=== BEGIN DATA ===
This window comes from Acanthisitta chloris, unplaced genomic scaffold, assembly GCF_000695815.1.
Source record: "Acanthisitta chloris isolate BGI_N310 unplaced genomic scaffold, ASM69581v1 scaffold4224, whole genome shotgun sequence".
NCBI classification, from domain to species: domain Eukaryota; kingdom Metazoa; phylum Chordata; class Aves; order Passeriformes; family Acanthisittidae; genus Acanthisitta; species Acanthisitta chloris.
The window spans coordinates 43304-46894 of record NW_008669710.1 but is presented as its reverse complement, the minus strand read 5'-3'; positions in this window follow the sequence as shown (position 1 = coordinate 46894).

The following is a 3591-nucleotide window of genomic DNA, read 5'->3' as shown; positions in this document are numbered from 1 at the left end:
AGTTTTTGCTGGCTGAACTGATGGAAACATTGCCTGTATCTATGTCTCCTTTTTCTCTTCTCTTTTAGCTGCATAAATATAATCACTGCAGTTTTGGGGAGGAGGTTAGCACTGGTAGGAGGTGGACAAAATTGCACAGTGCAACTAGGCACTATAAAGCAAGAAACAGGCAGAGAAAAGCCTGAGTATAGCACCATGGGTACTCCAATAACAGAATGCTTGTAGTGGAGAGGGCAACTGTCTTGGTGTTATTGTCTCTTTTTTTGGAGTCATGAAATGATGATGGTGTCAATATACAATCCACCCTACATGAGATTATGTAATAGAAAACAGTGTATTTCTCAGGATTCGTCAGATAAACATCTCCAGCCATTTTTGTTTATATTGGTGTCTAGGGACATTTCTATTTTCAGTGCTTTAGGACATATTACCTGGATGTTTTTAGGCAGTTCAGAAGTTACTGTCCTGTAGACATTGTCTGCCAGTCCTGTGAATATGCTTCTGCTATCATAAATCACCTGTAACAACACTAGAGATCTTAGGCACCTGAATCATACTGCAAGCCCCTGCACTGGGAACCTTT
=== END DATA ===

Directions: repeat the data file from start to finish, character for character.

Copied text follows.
This window comes from Acanthisitta chloris, unplaced genomic scaffold, assembly GCF_000695815.1.
Source record: "Acanthisitta chloris isolate BGI_N310 unplaced genomic scaffold, ASM69581v1 scaffold4224, whole genome shotgun sequence".
NCBI classification, from domain to species: domain Eukaryota; kingdom Metazoa; phylum Chordata; class Aves; order Passeriformes; family Acanthisittidae; genus Acanthisitta; species Acanthisitta chloris.
The window spans coordinates 43304-46894 of record NW_008669710.1 but is presented as its reverse complement, the minus strand read 5'-3'; positions in this window follow the sequence as shown (position 1 = coordinate 46894).

The following is a 3591-nucleotide window of genomic DNA, read 5'->3' as shown; positions in this document are numbered from 1 at the left end:
AGTTTTTGCTGGCTGAACTGATGGAAACATTGCCTGTATCTATGTCTCCTTTTTCTCTTCTCTTTTAGCTGCATAAATATAATCACTGCAGTTTTGGGGAGGAGGTTAGCACTGGTAGGAGGTGGACAAAATTGCACAGTGCAACTAGGCACTATAAAGCAAGAAACAGGCAGAGAAAAGCCTGAGTATAGCACCATGGGTACTCCAATAACAGAATGCTTGTAGTGGAGAGGGCAACTGTCTTGGTGTTATTGTCTCTTTTTTTGGAGTCATGAAATGATGATGGTGTCAATATACAATCCACCCTACATGAGATTATGTAATAGAAAACAGTGTATTTCTCAGGATTCGTCAGATAAACATCTCCAGCCATTTTTGTTTATATTGGTGTCTAGGGACATTTCTATTTTCAGTGCTTTAGGACATATTACCTGGATGTTTTTAGGCAGTTCAGAAGTTACTGTCCTGTAGACATTGTCTGCCAGTCCTGTGAATATGCTTCTGCTATCATAAATCACCTGTAACAACACTAGAGATCTTAGGCACCTGAATCATACTGCAAGCCCCTGCACTGGGAACCTTT